A Swedish study suggests that owning a dog is linked to a reduced risk for cardiovascular disease and death. Researchers used demographic data on 3.4 million Swedes ages 40 to 80. In Sweden, all dogs are registered with the Swedish Board of Agriculture and identified by number with an ear tattoo or a subcutaneous chip. Anyone with a record of cardiovascular disease before the 12-year study began was excluded, and the researchers controlled for age, sex, marital status, income and other factors. Owning a dog was associated with a 20 percent lower risk of all-cause death and a 23 percent lower risk of death from cardiovascular disease. The study is in Scientific Reports. The effect was stronger with certain breeds, particularly pointers and retrievers.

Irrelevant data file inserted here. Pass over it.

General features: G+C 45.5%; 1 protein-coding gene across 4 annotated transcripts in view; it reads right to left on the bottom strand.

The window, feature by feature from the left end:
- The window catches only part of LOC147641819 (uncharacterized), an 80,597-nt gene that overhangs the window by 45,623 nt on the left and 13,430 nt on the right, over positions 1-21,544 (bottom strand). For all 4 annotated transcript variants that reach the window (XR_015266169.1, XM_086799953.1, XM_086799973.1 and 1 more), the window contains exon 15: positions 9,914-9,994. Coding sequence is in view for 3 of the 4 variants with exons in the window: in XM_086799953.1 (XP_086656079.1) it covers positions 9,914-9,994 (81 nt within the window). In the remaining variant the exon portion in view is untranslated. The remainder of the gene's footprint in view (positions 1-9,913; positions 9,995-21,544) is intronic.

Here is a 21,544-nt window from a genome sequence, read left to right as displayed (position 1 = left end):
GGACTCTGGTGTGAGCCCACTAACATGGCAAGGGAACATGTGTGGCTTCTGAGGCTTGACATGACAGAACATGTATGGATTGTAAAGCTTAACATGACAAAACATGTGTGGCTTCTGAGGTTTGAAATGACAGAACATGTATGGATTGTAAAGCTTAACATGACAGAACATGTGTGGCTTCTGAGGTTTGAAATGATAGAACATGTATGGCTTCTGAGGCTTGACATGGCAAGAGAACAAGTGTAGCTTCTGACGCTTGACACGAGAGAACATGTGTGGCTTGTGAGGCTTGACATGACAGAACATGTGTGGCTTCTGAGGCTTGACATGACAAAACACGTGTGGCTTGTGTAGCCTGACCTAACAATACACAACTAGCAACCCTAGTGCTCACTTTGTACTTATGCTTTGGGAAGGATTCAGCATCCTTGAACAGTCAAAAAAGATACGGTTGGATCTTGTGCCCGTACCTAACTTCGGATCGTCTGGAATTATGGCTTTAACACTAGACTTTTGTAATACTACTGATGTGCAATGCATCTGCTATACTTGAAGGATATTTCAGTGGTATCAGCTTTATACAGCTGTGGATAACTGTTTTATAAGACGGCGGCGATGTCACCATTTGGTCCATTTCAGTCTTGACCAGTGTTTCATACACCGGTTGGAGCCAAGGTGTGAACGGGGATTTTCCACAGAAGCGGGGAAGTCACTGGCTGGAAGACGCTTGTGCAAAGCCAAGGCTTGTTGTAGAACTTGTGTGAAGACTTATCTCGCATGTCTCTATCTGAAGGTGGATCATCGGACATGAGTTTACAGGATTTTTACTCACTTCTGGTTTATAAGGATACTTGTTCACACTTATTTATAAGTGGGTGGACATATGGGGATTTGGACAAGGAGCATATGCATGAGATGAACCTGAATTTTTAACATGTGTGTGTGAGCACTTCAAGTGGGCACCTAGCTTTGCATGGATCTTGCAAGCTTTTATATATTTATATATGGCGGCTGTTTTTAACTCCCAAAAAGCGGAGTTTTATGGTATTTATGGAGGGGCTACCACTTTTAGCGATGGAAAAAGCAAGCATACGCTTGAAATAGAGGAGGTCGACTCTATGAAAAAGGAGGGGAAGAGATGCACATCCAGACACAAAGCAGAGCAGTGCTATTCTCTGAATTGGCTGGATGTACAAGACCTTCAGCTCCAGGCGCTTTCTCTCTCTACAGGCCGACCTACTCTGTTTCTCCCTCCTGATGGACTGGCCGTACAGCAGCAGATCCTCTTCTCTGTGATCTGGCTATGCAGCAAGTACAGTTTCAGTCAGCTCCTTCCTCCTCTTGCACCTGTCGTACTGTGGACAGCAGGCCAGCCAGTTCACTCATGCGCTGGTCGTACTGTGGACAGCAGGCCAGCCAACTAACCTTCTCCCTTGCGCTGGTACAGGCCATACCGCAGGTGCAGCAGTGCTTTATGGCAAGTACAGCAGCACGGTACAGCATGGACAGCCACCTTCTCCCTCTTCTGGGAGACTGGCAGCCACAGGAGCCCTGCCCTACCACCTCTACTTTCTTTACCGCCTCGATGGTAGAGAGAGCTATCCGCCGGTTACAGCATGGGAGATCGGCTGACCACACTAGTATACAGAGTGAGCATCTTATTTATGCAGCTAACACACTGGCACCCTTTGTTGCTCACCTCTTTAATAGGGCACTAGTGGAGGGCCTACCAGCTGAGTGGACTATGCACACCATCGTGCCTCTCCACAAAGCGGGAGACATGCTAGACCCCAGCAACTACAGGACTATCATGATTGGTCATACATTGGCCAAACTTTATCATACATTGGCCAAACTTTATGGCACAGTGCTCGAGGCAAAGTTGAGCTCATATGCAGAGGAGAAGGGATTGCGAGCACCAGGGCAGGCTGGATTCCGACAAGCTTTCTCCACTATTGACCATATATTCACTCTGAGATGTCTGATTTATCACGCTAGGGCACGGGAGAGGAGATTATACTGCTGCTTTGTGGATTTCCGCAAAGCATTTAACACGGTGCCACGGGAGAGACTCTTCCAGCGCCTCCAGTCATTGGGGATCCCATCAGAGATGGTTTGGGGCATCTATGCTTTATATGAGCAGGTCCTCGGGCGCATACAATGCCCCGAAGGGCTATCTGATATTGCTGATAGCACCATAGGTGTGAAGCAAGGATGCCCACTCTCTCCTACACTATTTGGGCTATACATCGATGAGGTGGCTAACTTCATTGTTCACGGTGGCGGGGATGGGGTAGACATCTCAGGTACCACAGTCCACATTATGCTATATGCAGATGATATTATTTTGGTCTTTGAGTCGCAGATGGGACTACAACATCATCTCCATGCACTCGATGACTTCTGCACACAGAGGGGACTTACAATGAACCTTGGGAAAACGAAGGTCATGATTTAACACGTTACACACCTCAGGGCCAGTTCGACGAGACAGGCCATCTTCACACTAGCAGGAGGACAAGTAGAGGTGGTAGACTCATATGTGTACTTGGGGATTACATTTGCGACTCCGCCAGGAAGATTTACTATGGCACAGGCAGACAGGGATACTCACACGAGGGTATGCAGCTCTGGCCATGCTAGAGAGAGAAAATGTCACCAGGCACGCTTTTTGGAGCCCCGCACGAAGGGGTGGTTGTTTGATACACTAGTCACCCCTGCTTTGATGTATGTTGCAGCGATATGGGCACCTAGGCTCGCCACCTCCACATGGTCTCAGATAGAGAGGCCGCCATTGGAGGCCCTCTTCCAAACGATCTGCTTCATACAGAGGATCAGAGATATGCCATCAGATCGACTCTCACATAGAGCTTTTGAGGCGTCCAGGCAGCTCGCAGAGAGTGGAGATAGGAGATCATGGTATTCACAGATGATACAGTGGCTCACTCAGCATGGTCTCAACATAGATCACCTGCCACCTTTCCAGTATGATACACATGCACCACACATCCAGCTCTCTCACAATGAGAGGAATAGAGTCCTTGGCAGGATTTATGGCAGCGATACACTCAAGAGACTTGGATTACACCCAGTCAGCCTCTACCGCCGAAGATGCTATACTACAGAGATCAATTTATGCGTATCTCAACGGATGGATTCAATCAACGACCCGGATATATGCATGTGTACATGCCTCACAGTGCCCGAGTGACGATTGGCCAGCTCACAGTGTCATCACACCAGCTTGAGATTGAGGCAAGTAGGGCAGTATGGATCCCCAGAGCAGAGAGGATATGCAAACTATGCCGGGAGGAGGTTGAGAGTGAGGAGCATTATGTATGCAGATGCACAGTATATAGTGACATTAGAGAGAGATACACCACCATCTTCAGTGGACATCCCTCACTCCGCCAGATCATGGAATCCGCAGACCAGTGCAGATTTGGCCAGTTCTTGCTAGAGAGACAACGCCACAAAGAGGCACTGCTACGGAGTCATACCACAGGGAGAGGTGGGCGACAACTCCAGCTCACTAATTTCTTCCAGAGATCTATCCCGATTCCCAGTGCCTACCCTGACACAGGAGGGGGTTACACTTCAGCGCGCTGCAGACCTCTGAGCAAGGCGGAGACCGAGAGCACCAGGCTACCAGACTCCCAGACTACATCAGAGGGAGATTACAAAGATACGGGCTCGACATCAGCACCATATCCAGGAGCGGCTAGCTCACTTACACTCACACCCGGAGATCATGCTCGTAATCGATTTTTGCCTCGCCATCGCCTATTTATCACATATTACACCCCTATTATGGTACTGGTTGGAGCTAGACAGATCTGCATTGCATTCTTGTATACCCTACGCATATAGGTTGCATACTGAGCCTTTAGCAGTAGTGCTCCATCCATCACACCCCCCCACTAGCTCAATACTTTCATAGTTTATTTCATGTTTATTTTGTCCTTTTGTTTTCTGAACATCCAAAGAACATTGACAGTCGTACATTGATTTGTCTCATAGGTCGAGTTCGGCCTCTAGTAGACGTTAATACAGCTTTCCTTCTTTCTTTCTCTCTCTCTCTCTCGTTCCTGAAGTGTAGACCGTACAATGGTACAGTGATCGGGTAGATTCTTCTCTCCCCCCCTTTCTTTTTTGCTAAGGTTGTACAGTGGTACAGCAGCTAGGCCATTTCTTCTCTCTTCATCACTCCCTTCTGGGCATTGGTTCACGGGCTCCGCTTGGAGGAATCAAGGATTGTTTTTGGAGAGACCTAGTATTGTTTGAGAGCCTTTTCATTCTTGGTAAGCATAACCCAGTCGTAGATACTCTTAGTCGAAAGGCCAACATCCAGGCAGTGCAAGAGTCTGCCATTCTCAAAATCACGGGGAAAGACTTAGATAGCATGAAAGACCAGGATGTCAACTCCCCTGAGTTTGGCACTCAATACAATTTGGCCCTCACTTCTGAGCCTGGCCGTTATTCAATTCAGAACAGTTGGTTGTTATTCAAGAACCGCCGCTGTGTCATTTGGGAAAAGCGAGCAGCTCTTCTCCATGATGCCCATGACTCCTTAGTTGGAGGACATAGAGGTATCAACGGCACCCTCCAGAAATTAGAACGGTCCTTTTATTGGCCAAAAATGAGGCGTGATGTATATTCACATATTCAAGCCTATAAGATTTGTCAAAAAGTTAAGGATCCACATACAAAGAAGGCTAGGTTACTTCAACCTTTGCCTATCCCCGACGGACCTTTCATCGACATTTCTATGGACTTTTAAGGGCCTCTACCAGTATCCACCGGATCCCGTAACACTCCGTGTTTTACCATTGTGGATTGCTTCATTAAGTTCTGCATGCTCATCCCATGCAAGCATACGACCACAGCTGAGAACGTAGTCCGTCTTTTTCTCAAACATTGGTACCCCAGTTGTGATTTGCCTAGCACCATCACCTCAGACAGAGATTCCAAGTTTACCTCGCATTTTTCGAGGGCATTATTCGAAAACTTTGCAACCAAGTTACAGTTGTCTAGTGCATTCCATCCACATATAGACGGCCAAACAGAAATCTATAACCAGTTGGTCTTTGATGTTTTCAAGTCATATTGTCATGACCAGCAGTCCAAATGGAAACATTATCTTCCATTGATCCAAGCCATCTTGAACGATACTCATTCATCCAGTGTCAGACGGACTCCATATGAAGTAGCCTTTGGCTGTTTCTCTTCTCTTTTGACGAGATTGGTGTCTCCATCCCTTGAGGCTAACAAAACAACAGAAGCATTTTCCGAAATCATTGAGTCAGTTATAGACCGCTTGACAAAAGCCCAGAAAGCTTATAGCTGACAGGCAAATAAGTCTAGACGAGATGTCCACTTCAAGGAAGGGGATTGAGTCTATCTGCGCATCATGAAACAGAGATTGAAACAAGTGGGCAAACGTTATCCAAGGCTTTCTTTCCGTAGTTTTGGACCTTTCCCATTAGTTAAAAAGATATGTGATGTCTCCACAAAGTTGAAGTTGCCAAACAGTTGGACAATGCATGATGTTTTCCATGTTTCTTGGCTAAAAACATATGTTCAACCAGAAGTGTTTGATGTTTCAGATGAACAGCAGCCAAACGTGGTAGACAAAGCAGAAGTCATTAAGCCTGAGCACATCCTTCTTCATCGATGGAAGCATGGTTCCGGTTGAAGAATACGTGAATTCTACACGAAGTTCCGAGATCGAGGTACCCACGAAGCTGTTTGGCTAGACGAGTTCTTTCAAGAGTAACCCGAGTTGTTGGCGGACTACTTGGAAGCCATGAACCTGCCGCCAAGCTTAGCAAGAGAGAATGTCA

Study to look at risks of playing soccer
A major study into whether soccer players are at risk of degenerative brain disease has been commissioned amid concerns that the sport’s authorities in England haven’t done enough to tackle the issue. The Football Association and Professional Footballers’ Association appointed an independent research team, based in Scotland, to undertake a study entitled “Football’s Influence on Lifelong Health and Dementia Risk” starting in January. “This new research will be one of the most comprehensive studies ever commissioned into the long-term health of former footballers,” FA chief executive Martin Glenn said. The study should produce initial results within the next two to three years.